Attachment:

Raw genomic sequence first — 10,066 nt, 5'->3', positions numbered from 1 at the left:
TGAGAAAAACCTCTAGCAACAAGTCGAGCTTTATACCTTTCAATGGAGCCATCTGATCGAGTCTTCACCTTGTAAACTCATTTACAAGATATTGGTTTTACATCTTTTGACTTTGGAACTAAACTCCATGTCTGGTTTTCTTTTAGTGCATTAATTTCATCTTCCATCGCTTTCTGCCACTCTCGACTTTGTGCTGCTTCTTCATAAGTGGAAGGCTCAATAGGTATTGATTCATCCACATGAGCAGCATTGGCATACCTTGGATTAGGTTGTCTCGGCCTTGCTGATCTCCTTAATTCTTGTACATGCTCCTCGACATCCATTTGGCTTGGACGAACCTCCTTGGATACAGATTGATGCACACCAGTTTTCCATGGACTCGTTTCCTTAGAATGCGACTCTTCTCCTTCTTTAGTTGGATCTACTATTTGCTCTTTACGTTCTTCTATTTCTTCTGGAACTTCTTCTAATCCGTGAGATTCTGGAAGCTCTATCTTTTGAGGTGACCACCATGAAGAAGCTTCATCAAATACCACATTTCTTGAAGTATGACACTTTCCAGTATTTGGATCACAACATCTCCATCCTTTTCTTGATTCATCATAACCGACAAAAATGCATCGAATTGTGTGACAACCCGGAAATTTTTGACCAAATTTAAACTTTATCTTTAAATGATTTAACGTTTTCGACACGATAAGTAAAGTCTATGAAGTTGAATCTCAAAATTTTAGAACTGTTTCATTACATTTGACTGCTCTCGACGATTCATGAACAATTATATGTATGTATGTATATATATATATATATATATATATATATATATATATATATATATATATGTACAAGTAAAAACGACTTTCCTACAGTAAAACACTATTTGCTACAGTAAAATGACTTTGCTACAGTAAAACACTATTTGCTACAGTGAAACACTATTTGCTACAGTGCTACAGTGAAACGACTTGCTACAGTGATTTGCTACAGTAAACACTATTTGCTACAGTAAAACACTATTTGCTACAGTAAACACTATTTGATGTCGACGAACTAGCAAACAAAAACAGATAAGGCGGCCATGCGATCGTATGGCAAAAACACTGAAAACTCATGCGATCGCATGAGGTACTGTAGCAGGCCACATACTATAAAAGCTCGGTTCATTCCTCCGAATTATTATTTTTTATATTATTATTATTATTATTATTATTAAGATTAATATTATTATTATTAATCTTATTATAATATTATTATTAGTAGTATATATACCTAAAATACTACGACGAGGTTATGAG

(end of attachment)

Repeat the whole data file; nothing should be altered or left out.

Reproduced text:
Raw genomic sequence first — 10,066 nt, 5'->3', positions numbered from 1 at the left:
TGAGAAAAACCTCTAGCAACAAGTCGAGCTTTATACCTTTCAATGGAGCCATCTGATCGAGTCTTCACCTTGTAAACTCATTTACAAGATATTGGTTTTACATCTTTTGACTTTGGAACTAAACTCCATGTCTGGTTTTCTTTTAGTGCATTAATTTCATCTTCCATCGCTTTCTGCCACTCTCGACTTTGTGCTGCTTCTTCATAAGTGGAAGGCTCAATAGGTATTGATTCATCCACATGAGCAGCATTGGCATACCTTGGATTAGGTTGTCTCGGCCTTGCTGATCTCCTTAATTCTTGTACATGCTCCTCGACATCCATTTGGCTTGGACGAACCTCCTTGGATACAGATTGATGCACACCAGTTTTCCATGGACTCGTTTCCTTAGAATGCGACTCTTCTCCTTCTTTAGTTGGATCTACTATTTGCTCTTTACGTTCTTCTATTTCTTCTGGAACTTCTTCTAATCCGTGAGATTCTGGAAGCTCTATCTTTTGAGGTGACCACCATGAAGAAGCTTCATCAAATACCACATTTCTTGAAGTATGACACTTTCCAGTATTTGGATCACAACATCTCCATCCTTTTCTTGATTCATCATAACCGACAAAAATGCATCGAATTGTGTGACAACCCGGAAATTTTTGACCAAATTTAAACTTTATCTTTAAATGATTTAACGTTTTCGACACGATAAGTAAAGTCTATGAAGTTGAATCTCAAAATTTTAGAACTGTTTCATTACATTTGACTGCTCTCGACGATTCATGAACAATTATATGTATGTATGTATATATATATATATATATATATATATATATATATATATATATATATATGTACAAGTAAAAACGACTTTCCTACAGTAAAACACTATTTGCTACAGTAAAATGACTTTGCTACAGTAAAACACTATTTGCTACAGTGAAACACTATTTGCTACAGTGCTACAGTGAAACGACTTGCTACAGTGATTTGCTACAGTAAACACTATTTGCTACAGTAAAACACTATTTGCTACAGTAAACACTATTTGATGTCGACGAACTAGCAAACAAAAACAGATAAGGCGGCCATGCGATCGTATGGCAAAAACACTGAAAACTCATGCGATCGCATGAGGTACTGTAGCAGGCCACATACTATAAAAGCTCGGTTCATTCCTCCGAATTATTATTTTTTATATTATTATTATTATTATTATTATTAAGATTAATATTATTATTATTAATCTTATTATAATATTATTATTAGTAGTATATATACCTAAAATACTACGACGAGGTTATGAG